According to the Cleveland Plain Dealer’s Paul Hoynes, the Indians’ 2011 payroll is expected to fall in the $40 million-$50 million range, potentially making the team baseball’s thriftiest.
The Indians opened 2010 with a $61.2 million payroll, down from $81.6 million to begin 2009. That ranked them 24th among the 30 teams. The only two clubs last year to start below $50 million were the Padres and Pirates, and both of those clubs figure to spend more next year, though the Pirates may yet fall below the Indians.
With the approximately $26 million spent on Jake Westbrook, Kerry Wood and Jhonny Peralta off the books, Cleveland is currently on the hook for $26.6 million in 2011 dollars: $13.5 million to Travis Hafner, $7.5 million to Grady Sizemore and $6.1 million to Fausto Carmona.
Shin-Soo Choo, Asdrubal Cabrera and Chris Perez are eligible for arbitration for the first time, and Choo could ask for at least $5 million after another impressive season. Those three have to be penciled in for about $10 million, and then a trio of less expensive relievers — Rafael Perez, Joe Smith and Jensen Lewis — could make about $1 million each unless traded or non-tendered. That already gets the Tribe up to about $40 million for nine players, and even if everyone else is making the major league minimum, that’s $6.4 million for the remaining 16 players on the roster.
So those Indians fans hoping for reinforcements this winter shouldn’t hold their breath. The team will find a new Austin Kearns to help in the outfield and probably a couple of middle relievers from the Jamey Wright class. But the upgrades will be slight.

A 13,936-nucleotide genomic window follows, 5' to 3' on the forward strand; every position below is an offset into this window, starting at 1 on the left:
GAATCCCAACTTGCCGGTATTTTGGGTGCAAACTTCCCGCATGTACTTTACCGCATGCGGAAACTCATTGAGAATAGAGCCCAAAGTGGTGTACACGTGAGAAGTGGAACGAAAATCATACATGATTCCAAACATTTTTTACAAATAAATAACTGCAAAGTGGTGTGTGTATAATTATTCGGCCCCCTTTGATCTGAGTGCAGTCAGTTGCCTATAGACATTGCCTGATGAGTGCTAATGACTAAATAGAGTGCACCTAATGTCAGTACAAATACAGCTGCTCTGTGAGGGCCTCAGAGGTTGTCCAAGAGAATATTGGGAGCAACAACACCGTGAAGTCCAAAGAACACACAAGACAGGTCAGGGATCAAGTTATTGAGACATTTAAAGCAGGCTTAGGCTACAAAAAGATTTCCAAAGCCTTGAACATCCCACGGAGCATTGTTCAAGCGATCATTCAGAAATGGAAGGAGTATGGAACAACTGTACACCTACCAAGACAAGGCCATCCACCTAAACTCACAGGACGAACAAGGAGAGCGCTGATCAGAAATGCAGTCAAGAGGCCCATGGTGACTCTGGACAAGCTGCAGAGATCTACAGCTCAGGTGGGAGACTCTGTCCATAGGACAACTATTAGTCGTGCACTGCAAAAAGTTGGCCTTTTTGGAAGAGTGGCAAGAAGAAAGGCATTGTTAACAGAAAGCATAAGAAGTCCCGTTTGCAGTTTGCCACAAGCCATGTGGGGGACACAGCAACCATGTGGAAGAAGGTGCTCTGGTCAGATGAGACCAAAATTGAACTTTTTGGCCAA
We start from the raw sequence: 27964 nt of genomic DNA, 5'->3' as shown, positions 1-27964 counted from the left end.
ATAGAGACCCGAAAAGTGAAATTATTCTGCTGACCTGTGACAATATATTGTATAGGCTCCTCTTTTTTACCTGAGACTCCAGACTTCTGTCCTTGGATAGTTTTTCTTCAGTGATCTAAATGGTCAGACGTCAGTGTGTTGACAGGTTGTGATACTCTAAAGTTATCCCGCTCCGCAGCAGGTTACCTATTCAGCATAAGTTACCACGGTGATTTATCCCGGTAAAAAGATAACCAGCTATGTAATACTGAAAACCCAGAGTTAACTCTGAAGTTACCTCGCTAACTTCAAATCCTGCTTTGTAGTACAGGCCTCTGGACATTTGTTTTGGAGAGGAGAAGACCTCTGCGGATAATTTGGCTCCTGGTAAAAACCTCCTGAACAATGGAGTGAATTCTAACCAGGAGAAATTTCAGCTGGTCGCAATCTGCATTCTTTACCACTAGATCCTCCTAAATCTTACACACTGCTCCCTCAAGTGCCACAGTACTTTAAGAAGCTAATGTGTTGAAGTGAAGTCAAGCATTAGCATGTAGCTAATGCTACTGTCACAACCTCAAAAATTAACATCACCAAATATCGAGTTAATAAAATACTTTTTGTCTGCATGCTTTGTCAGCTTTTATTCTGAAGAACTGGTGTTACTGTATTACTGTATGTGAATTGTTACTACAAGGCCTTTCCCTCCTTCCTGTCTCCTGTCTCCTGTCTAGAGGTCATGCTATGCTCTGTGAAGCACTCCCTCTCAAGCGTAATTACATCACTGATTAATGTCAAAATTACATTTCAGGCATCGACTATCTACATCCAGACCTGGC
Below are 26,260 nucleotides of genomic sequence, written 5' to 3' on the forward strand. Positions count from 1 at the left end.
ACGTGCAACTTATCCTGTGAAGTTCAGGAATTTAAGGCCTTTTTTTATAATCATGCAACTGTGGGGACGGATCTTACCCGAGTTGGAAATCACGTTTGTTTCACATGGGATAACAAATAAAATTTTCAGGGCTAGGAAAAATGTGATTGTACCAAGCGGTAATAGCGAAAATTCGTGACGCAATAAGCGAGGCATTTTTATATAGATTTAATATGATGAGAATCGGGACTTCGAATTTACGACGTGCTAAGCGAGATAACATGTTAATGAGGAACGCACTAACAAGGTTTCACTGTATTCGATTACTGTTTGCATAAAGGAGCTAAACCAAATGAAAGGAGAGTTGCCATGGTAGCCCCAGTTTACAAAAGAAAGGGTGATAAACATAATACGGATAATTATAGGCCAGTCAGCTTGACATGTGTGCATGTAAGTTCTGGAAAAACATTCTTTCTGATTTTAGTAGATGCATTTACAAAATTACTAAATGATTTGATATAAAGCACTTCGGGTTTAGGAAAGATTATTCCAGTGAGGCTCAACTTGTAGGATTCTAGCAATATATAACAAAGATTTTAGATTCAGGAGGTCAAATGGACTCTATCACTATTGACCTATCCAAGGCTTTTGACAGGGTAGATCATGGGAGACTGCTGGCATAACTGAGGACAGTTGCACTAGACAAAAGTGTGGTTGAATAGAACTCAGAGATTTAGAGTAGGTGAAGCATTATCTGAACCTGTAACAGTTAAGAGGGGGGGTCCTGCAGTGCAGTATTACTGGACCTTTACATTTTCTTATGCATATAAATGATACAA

Rick Morissey of the Chicago Sun-Times published an article on Sunday giving a bit of insight into Cubs president of baseball operations Theo Epstein. When Epsten was younger, he dabbled in sportswriting, but quickly realized the trade wasn’t for him.
As Morissey details, when Epstein was 19 years old writing for Yale’s student newspaper, he wrote an article suggesting the school’s football coach should be fired during what would become a 3-7 season. Epstein was told during the meeting that one writer would defend the coach and one would call for his job. “It was a lesson in the way that the world of journalism sometimes works. It was an eye-opener for me. I regret it, and I’ve happily moved on.”
Epstein continued, “I realized I didn’t want to be a sportswriter when I was interning with the Orioles back in ’92, ’93, ’94. I did do a lot of media-relations stuff, and I saw that the life of a sportswriter is pretty lonely. You kind of work by yourself, sit there by yourself in the press box, go back to the hotel bar. Not to generalize.” He added, “But I really respect writing and respect sportswriters.”
He’s not wrong, and he seems to have found his calling as a front office executive. His Cubs are back in the World Series for the first time since 1945.
Indians second baseman Jason Kipnis tweeted on Sunday, “Got a little too close to [Francisco Lindor] during the celebration!! Freak accident but should be good to go by Tuesday! #cantkeepmeoutofthisgame!”
Per MLB.com’s Jordan Bastian, manager Terry Francona said Kipnis is dealing with a low ankle sprain, but he’s expected to be ready to go when the World Series begins on Tuesday. Kipnis went through fielding drills on Sunday.
Kipnis is hitting .167/.219/.367 with a pair of homers and four RBI in eight games this postseason.